And like the MR James ghost story, as I pinned in the last pin, a “thin voice from among the bed curtains said ‘Now we’re shut in for the night’ …” Yup, I’ve only gone and trapped the mouse on the inside.

Quail diary – 62. A short tail

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The quail's mouse - bypassing all my fortifications by trotting up the wire and in through the roof.

The mouse - calmly bypassing all my brick fortifications, under the plastic lagging

Pesky mouse. The quail run is like a construction site. Think Tailor of Gloucester with shovels. Every morning I stomp down the garden like the slippered legs from Tom & Jerry, chuck a few frying pans about and stamp shut the holes – and within hours the little beast is back, tucked up under the hutch again and the millet treats have vanished, stalk and all.

Actually, the quail don’t seem that bothered. Hungry, but not bovvered. They’re laying three eggs a week – despite the cold and the dark and the lack of dandelions. Perhaps they enjoy the action.  Outside, the rain pours down.

Under the eaves, dry inside the plastic, the growing mouse family trots along the joists and dangles from the organic seaweed mix weighing down the roof against the gales. They leave jeering little calling cards Houdini-like in tins and tubs. I looked up to find one watching me the other morning. A very young, very stupid one, admittedly, with big feet and tiny open bottom – pooping all over the wire when he realised he couldn’t remember the way out. Did I kill him? Don’t be silly.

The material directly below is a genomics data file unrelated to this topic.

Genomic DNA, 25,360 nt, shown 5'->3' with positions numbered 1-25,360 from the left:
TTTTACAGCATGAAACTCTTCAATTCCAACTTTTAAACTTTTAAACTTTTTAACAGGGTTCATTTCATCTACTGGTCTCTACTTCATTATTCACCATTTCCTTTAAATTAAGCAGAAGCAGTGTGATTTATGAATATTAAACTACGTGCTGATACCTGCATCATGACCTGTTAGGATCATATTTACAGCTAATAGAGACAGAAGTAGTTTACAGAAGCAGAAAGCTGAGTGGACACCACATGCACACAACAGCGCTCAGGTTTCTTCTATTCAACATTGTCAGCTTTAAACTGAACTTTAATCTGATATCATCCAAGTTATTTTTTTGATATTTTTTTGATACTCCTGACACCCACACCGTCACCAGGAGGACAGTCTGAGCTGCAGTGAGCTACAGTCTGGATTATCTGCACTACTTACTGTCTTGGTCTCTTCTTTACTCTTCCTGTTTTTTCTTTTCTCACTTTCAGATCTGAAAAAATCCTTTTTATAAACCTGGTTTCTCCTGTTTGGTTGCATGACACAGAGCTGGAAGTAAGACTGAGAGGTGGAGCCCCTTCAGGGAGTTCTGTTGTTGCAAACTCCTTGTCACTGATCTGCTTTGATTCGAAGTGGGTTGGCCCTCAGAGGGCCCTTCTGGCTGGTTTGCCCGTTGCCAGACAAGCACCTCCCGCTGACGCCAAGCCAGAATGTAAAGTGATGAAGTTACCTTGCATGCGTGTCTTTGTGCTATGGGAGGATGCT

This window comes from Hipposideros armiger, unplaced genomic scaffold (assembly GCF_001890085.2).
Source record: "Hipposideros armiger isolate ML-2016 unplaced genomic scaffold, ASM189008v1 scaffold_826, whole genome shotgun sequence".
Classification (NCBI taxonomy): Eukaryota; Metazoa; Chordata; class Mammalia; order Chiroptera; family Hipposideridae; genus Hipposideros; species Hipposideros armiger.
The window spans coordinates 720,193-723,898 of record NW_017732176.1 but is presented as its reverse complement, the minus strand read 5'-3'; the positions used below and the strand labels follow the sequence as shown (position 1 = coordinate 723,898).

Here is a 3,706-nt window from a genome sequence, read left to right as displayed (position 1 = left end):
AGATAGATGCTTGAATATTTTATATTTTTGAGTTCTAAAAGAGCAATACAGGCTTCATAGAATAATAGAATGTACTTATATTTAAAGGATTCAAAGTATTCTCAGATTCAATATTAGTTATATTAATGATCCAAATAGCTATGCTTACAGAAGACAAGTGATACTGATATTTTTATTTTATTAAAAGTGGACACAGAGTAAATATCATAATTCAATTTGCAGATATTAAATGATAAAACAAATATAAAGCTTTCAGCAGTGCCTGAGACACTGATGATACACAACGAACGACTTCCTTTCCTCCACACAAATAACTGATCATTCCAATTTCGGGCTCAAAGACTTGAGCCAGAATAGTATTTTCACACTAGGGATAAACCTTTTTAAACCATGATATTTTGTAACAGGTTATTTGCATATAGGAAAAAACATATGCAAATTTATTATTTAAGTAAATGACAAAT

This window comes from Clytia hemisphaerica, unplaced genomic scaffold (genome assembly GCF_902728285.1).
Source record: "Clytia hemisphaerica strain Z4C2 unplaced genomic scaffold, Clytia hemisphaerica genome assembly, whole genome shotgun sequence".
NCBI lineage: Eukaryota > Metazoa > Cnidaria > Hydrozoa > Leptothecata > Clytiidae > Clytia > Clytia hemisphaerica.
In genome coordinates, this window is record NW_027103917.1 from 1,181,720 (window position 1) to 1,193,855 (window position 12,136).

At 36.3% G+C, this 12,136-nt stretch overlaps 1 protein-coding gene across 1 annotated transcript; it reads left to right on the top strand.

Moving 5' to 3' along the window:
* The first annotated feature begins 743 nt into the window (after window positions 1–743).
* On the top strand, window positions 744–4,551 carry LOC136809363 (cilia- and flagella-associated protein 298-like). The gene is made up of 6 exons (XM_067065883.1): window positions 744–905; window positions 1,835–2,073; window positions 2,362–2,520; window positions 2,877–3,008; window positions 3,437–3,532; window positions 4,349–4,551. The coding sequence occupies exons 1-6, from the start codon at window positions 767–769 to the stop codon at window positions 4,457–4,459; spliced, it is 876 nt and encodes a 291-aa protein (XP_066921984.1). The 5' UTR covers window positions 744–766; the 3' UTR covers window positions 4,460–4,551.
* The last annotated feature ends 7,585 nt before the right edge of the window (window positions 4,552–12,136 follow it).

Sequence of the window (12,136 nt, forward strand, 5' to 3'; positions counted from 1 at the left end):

Junior Teen feels a proprietorial interest. She reckons the mouse is the great-great-great (forty greats) grandson of the big eared, bug-eyed baby mouse she caught in our living room two years ago and released where the quail run now stands. “I feel responsible,” she says. She’s calling him Fred.

Drop dead, Fred.

Quail diary – 60. Either a Borrower or a mender be*

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The birds, the birds ... starlings gather to head south

The birds, the birds ... starlings gather to head south

The starlings have flown, thousands of them together. It was all very Hitchcock. One minute the great old London limes behind the gardens were black with twittering, fluttering bodies, as if all the leaves had grown back, and the next – silence – and they’d lifted off en masse into a dense thumb smear across the sky. Playtime at the school in the next street was suddenly audible again.